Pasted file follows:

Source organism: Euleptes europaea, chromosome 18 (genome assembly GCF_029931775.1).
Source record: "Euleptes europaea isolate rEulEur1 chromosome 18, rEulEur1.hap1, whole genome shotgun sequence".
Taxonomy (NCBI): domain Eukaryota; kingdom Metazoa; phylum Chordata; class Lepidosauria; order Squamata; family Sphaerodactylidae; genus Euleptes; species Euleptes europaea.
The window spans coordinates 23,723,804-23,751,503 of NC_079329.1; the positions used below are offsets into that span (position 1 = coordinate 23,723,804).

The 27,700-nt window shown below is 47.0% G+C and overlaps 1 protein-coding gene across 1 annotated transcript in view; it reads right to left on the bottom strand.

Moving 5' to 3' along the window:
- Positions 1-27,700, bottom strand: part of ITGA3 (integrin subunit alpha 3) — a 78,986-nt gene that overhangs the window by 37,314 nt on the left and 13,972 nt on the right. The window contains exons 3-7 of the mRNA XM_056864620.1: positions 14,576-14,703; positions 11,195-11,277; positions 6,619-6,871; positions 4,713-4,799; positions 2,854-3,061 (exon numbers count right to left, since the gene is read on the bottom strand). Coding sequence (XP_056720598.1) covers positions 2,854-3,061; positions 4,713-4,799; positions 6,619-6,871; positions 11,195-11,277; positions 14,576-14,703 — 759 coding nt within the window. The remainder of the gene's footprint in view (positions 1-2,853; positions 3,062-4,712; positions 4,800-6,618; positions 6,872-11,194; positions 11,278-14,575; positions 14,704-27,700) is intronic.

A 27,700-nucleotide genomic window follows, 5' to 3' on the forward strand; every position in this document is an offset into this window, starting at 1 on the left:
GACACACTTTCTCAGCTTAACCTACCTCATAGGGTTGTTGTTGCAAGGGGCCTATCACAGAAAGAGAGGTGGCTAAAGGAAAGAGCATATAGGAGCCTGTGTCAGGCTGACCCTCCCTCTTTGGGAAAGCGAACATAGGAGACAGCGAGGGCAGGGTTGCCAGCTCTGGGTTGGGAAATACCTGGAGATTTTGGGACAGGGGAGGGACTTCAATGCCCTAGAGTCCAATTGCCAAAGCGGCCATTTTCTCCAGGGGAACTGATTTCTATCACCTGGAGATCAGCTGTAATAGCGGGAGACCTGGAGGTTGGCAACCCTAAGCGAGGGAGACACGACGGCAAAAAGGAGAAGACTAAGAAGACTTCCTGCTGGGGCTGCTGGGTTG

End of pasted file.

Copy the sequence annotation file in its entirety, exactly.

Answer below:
Source organism: Euleptes europaea, chromosome 18 (genome assembly GCF_029931775.1).
Source record: "Euleptes europaea isolate rEulEur1 chromosome 18, rEulEur1.hap1, whole genome shotgun sequence".
Taxonomy (NCBI): domain Eukaryota; kingdom Metazoa; phylum Chordata; class Lepidosauria; order Squamata; family Sphaerodactylidae; genus Euleptes; species Euleptes europaea.
The window spans coordinates 23,723,804-23,751,503 of NC_079329.1; the positions used below are offsets into that span (position 1 = coordinate 23,723,804).

The 27,700-nt window shown below is 47.0% G+C and overlaps 1 protein-coding gene across 1 annotated transcript in view; it reads right to left on the bottom strand.

Moving 5' to 3' along the window:
- Positions 1-27,700, bottom strand: part of ITGA3 (integrin subunit alpha 3) — a 78,986-nt gene that overhangs the window by 37,314 nt on the left and 13,972 nt on the right. The window contains exons 3-7 of the mRNA XM_056864620.1: positions 14,576-14,703; positions 11,195-11,277; positions 6,619-6,871; positions 4,713-4,799; positions 2,854-3,061 (exon numbers count right to left, since the gene is read on the bottom strand). Coding sequence (XP_056720598.1) covers positions 2,854-3,061; positions 4,713-4,799; positions 6,619-6,871; positions 11,195-11,277; positions 14,576-14,703 — 759 coding nt within the window. The remainder of the gene's footprint in view (positions 1-2,853; positions 3,062-4,712; positions 4,800-6,618; positions 6,872-11,194; positions 11,278-14,575; positions 14,704-27,700) is intronic.

A 27,700-nucleotide genomic window follows, 5' to 3' on the forward strand; every position in this document is an offset into this window, starting at 1 on the left:
GACACACTTTCTCAGCTTAACCTACCTCATAGGGTTGTTGTTGCAAGGGGCCTATCACAGAAAGAGAGGTGGCTAAAGGAAAGAGCATATAGGAGCCTGTGTCAGGCTGACCCTCCCTCTTTGGGAAAGCGAACATAGGAGACAGCGAGGGCAGGGTTGCCAGCTCTGGGTTGGGAAATACCTGGAGATTTTGGGACAGGGGAGGGACTTCAATGCCCTAGAGTCCAATTGCCAAAGCGGCCATTTTCTCCAGGGGAACTGATTTCTATCACCTGGAGATCAGCTGTAATAGCGGGAGACCTGGAGGTTGGCAACCCTAAGCGAGGGAGACACGACGGCAAAAAGGAGAAGACTAAGAAGACTTCCTGCTGGGGCTGCTGGGTTG